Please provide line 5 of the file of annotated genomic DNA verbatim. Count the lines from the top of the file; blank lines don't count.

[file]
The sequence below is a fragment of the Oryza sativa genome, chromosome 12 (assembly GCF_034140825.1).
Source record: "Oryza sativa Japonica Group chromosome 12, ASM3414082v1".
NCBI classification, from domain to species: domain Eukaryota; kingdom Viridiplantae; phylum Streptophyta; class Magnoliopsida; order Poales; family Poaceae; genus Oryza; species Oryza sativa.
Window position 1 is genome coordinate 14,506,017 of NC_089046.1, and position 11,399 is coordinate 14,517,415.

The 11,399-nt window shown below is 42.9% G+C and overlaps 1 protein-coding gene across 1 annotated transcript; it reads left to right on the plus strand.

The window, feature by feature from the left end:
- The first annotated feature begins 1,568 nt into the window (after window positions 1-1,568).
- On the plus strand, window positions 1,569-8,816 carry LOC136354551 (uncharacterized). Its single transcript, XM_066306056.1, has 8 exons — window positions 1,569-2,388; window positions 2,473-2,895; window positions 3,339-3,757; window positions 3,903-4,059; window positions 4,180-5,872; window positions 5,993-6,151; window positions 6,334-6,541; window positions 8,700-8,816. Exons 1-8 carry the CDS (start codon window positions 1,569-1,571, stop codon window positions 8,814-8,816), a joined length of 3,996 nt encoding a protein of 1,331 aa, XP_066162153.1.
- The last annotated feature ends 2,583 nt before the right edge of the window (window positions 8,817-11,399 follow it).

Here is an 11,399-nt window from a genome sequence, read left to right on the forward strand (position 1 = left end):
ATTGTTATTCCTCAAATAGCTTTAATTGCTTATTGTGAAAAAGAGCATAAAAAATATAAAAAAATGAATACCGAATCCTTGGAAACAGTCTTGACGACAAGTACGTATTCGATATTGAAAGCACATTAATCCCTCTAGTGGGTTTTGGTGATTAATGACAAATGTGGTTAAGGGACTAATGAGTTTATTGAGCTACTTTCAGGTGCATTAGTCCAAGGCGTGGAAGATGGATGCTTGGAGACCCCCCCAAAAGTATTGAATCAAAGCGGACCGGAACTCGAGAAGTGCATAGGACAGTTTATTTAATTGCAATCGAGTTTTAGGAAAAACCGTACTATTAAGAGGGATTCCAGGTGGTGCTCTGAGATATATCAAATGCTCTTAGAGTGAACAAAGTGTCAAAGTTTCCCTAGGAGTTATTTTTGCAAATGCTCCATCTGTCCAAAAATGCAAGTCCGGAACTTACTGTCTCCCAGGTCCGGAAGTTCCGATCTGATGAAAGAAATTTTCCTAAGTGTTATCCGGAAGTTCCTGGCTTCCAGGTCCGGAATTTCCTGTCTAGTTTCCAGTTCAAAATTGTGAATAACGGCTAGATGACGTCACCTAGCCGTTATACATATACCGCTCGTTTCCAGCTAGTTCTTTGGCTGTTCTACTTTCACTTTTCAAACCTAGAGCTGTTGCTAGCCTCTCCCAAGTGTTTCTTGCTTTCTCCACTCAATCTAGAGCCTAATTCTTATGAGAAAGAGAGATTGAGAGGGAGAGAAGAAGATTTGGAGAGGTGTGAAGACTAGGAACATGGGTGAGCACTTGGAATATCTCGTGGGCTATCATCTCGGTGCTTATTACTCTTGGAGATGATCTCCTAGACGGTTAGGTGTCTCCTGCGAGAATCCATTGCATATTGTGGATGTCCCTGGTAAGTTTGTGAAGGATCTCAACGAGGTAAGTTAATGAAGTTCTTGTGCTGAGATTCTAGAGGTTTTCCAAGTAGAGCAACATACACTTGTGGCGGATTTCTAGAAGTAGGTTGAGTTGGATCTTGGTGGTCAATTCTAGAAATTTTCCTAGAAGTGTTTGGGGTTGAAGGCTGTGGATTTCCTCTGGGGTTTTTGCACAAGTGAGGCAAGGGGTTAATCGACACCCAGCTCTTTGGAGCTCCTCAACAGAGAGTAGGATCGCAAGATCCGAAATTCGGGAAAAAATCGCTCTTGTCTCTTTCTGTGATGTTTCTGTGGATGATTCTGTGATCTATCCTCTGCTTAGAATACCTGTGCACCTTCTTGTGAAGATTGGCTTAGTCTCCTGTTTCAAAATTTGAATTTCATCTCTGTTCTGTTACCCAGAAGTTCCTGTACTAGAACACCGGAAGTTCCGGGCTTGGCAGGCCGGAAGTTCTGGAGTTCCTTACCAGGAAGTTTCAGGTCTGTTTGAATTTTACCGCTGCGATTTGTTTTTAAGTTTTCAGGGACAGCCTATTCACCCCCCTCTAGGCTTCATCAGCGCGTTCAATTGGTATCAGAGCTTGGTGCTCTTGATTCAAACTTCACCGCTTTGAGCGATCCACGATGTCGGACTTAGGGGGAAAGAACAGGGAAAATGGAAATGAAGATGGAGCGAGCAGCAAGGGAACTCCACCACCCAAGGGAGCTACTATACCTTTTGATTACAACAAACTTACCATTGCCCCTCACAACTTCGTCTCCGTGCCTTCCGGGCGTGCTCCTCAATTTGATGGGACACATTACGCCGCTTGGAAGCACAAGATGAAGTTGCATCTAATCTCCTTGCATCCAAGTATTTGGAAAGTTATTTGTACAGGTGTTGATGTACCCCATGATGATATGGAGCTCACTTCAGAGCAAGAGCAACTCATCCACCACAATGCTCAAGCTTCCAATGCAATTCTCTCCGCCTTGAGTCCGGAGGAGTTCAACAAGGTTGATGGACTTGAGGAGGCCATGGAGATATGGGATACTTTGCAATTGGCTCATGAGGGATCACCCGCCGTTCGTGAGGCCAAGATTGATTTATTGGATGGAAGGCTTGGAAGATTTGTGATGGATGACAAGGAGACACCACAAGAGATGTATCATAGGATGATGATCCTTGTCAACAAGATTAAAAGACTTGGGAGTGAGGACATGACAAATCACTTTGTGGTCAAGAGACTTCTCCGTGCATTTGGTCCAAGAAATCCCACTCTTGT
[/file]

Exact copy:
The 11,399-nt window shown below is 42.9% G+C and overlaps 1 protein-coding gene across 1 annotated transcript; it reads left to right on the plus strand.